Despite understanding that our semi-annual trips to the dentist are extremely important for our oral and overall health, we may not particularly enjoy certain aspects of them. For example–do you dread the moment when your dentist or dental hygienist asks you about your oral hygiene habits? Do you find yourself torn between lying about how often or well you floss and telling the truth, knowing you may be gently chided for failing to stay on top of this important habit? Here’s something to consider: your dentist already knows the truth when she asks you this question, because your oral health condition is the main clue she needs in order to determine whether you are properly and regularly flossing your teeth. She’s asking you about your flossing habits because she wants to help you improve them, especially if you don’t understand why they are important. She’s heard all the myths and excuses for why daily flossing doesn’t occur, and she is very interested in helping you to set things straight so you can enjoy the optimal oral health you desire.
The Truth About Flossing
Whether you are rigorous about flossing every day, you floss only occasionally (whenever you remember to), or you only spot floss when there’s something stuck in your teeth and it’s annoying you, chances are you may have heard some flossing myths and would benefit from learning some flossing facts. Following are some of the most common flossing myths and facts that come up with our patients:
Flossing Myth: I can hurt my teeth by flossing incorrectly.
Flossing Fact: It’s certainly true that there are some flossing techniques that are more beneficial than others, but it’s not really possible to harm your teeth with any particular sort of flossing technique. The trick to flossing well is to use plenty of floss–roughly eighteen inches to be precise. You wrap most of the floss around the middle finger of one hand and the rest of the floss around the middle finger of your other hand, transferring more floss as you move through your mouth. Then, using your thumbs and forefingers, grasp the floss and gently glide it down in between a pair of teeth. Once the floss reaches the gum line, move it into the shape of a C against the side of one tooth and move it gently up and down before moving it into the shape of a C against the side of the other tooth and moving it gently up and down. Continue through the entire mouth in this way, shifting the floss after each pair of teeth so you have clean floss for the next pair of teeth. If you find it difficult to maneuver your fingers in your mouth in order to floss properly and thoroughly, consider using a flossing tool to help you get the job done.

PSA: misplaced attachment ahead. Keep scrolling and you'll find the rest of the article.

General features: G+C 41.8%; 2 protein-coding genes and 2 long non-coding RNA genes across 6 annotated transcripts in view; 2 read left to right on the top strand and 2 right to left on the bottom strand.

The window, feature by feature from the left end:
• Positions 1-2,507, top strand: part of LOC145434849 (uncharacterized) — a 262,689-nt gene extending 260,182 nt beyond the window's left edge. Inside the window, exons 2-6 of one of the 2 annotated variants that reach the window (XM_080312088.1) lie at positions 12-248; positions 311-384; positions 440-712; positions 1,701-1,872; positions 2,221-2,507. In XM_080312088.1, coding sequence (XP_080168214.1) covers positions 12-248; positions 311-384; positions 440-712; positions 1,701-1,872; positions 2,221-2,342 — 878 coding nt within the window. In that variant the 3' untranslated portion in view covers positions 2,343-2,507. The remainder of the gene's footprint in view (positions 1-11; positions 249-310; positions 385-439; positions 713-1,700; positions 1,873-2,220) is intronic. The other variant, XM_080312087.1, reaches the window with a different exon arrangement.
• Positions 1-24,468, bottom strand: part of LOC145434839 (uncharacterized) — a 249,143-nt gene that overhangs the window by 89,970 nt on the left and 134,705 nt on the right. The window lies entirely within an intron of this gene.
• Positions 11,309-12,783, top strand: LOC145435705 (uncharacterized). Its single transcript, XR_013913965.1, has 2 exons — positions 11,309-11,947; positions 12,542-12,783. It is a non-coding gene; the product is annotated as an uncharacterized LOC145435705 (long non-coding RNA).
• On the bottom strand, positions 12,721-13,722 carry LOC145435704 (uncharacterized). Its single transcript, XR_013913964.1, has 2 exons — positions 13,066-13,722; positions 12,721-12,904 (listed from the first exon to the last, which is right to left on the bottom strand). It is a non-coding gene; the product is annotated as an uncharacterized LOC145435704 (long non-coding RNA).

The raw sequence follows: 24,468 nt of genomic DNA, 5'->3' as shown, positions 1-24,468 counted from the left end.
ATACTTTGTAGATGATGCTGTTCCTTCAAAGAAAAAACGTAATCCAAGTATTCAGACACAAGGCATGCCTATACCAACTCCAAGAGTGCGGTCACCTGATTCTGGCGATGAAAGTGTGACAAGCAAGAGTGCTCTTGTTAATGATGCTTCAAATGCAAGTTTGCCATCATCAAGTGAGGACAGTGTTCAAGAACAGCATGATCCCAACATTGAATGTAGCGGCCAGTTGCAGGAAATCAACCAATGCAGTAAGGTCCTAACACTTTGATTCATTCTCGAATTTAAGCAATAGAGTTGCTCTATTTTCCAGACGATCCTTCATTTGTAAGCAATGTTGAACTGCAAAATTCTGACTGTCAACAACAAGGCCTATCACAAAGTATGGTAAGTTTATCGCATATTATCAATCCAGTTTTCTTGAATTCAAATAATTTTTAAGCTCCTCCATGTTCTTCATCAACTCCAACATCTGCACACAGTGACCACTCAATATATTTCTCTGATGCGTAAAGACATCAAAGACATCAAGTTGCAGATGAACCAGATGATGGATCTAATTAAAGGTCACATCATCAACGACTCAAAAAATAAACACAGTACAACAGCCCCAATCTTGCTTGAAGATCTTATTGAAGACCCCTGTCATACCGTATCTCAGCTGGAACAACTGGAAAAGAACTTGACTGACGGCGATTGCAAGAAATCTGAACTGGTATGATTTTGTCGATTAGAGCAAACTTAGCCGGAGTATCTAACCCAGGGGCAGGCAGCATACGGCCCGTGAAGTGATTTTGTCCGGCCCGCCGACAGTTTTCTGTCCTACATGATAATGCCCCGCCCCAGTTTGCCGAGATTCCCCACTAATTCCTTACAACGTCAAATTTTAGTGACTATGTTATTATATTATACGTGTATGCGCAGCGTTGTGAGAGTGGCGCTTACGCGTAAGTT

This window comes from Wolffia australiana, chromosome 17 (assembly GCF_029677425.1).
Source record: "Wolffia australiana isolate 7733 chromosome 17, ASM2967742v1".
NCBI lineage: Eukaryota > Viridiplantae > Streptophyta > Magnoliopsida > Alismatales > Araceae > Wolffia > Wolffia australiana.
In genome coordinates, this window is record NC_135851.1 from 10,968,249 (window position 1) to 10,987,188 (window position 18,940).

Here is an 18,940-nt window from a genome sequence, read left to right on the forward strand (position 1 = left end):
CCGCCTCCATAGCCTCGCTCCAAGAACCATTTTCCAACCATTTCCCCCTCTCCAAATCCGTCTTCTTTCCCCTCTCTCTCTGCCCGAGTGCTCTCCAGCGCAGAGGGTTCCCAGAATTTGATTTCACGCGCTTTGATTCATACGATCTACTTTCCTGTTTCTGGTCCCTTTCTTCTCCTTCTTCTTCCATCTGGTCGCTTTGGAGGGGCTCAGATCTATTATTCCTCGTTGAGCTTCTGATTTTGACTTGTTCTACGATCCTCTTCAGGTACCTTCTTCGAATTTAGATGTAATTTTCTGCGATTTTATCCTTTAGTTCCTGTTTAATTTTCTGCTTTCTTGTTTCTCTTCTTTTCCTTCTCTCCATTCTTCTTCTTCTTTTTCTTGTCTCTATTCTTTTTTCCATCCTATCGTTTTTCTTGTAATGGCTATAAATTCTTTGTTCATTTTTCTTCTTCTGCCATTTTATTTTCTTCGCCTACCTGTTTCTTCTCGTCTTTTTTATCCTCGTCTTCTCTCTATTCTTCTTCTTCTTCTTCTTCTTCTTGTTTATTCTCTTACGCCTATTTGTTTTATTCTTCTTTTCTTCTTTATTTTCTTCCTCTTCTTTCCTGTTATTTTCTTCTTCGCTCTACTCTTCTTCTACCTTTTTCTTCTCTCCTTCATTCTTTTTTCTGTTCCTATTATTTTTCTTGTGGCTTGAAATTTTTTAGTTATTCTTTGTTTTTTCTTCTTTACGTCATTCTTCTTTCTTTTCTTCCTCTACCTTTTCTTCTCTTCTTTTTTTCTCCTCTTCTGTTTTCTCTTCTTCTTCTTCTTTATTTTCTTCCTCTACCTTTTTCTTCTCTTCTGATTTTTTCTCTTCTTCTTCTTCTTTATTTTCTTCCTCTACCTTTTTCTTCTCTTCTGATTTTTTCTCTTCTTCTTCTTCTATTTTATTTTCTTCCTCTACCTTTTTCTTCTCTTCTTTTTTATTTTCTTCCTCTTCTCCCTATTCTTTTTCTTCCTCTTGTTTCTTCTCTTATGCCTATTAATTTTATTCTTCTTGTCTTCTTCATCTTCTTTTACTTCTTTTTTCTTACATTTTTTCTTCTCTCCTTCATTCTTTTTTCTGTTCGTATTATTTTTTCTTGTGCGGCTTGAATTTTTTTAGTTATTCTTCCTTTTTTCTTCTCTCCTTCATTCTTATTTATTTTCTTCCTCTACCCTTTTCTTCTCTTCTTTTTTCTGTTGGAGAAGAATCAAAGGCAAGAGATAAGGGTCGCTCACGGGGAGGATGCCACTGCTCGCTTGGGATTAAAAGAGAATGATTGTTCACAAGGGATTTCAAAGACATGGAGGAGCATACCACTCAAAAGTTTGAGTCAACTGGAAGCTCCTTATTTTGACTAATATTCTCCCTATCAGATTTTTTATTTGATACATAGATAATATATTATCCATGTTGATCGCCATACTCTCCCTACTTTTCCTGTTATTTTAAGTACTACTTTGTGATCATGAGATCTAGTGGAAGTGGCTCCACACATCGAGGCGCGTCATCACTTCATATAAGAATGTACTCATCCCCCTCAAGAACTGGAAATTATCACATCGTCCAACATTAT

Flossing Myth: I don’t need to floss if I don’t have food stuck in between my teeth.
Flossing Fact: While it’s true that flossing can help to remove lingering food particles from between the teeth, this is not its sole purpose. Flossing is actually more useful in removing dental plaque that forms in between your teeth, where your toothbrush bristles cannot reach. Where dental plaque is not removed, it can build up and lead to tooth decay, swollen gums and periodontal disease.
Flossing Myth: I don’t have time to floss.
Flossing Fact: The truth is that if you want a healthy, comfortable mouth and smile, you don’t have time to skip flossing. Once you get the hang of flossing properly you’ll find that it only takes a couple of minutes each day, it helps to make dental cleanings more comfortable, and it helps to keep your teeth healthier and more comfortable. Make flossing a priority–keep a box of floss next to your toothbrush holder so you’ll see it every day, and maybe even keep a box of floss in the glove compartment of your car or in your desk drawer at the office just in case you need it. Chances are that you’ll come to appreciate the clean feeling you experience after you floss, which will make the few moments spent flossing all the easier to deal with.
For more information about flossing, including proper flossing tools and techniques, contact Dr. Saferin today.